“The rules favour that as well, they favour offence, because World Rugby wants quick rugby and entertainment. And also the skills they learned at a young age helped them to do that. When I was in the Pumas I was never taught how to tackle, how to handle, how to pass. It was in 2009 when we started to develop these things but I was 32 and had already played in three World Cups. The coaches have been learning in other countries so as to bring new ideas and techniques, and once you have the techniques and the skills, then it’s up to the coaches to decide what rugby to play.”

Second Captains

The conveyor belt has reaped a rich harvest already. “I’m not going to say the guys that we all know, like [Juan Martín] Hernández and [Juan Martín Fernández] Lobbe,” says Contepomi. “I’m going to talk about, for example, [Pablo] Matera, and the captain [Agustín] Creevy.

“ We know him but he has really exploded in the last two years, [Nicolás] Sánchez, the two scrumhalves, [Tomás] Cubelli and [Martín] Landajo, excite me. [Santiago] Cordero, [Juan] Imhoff, the fullback [Joaquín] Tuculet. Those guys really excite me.”

The new style also appeals to the Argentinian psyche, according to Landajo. “Football in Argentina is like that [more naturally attacking]. We have the best players in Messi and Maradona. But four years ago Argentina didn’t play rugby like that. But now we’ve tried to change that and do that a bit more. Us Argentinians, we’re Latins, we like to be happy all the time, it’s in our roots and hopefully that shows in our rugby now.”

Sergio Stuart is a colleague of long-standing, who has been covering World Cups for the Olé sports newspaper, where he is editor, since Argentina’s breakthrough tournament of 1999 and concurs with Contepomi about the role of academy.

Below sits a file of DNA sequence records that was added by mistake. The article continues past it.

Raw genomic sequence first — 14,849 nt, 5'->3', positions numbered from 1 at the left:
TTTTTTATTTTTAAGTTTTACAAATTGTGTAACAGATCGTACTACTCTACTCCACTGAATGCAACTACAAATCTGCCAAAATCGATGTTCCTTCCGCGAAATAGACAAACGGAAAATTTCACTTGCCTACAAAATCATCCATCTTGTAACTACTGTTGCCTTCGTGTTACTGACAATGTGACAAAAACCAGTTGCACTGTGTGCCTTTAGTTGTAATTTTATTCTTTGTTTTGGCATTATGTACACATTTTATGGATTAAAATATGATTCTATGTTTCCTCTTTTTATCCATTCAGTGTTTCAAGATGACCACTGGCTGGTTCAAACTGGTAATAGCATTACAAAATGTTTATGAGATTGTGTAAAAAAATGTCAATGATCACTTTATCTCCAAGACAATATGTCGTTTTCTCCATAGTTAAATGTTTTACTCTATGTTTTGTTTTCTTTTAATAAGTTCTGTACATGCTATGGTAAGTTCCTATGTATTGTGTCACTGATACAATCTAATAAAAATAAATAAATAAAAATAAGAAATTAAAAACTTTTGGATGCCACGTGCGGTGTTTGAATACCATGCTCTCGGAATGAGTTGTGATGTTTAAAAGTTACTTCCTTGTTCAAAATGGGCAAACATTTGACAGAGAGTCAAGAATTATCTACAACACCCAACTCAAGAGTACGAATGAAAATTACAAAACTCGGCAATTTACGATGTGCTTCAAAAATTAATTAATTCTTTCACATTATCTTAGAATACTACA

Stuart points out that seven of the current squad were products of Argentina’s Under-20 World Championship teams in 2012 and 2013. These include Matera, Cordero, Facunda Isa, Julian Montoya and the lock Tomás Lavanini. “If you ask Hourcade which forward has to play, it is Lavanini.”

However, there have been side effects to the improved professionalism and, like Ireland and elsewhere, it has come at the expense of the amateur game.

“There are two types of rugby, and local rugby is dying,” says Stuart. “Why? Because, for example, if a young player is taken by the ARU and the Pumas, he will not play anymore in his club.”


The brains behind the rejuvenation of Los Pumas, according to Stuart, is former scrumhalf, Agustín Pichot, well known here after playing against Ireland seven times between 1999 and 2007.

“He is the master. He used to be an officer in the ARU but if you are working in the Argentinian union, you have to wear a tie and go to meetings, and this is a man who has a lot of business interests [such as communication]. He works with the Olympics. For him, it is not necessary to have a title, but everything in Argentinian rugby was built by his brain and every important decision has to be ratified by him.

“For example, Carlos Araujo is the president of the ARU. He is a rich man, but he doesn’t speak English. Hourcade doesn’t speak English. So when someone sits down with the CEOs of the New Zealand, South African and Australian unions, it is Pichot. Pichot also knows everything about rugby and business, and Pichot is the strongman in Argentinian rugby.”

Thanks to Pichot, an important development was the Pampas team that competed in the Vodacom Cup in South Africa from 2010 to 2013. This squad was entirely Argentina-based, and was coached by Hourcade.

Alejo Miranda is one of two rugby writers with La Nación and one of around 90 accredited Argentinian journalists at the World Cup, and says interest has been ratcheted up for the World Cup. Miranda says one of the key differences from Italian rugby is that “Argentina has a tradition of rugby. It has a lot of kids playing rugby. I think that’s the problem in Italy.”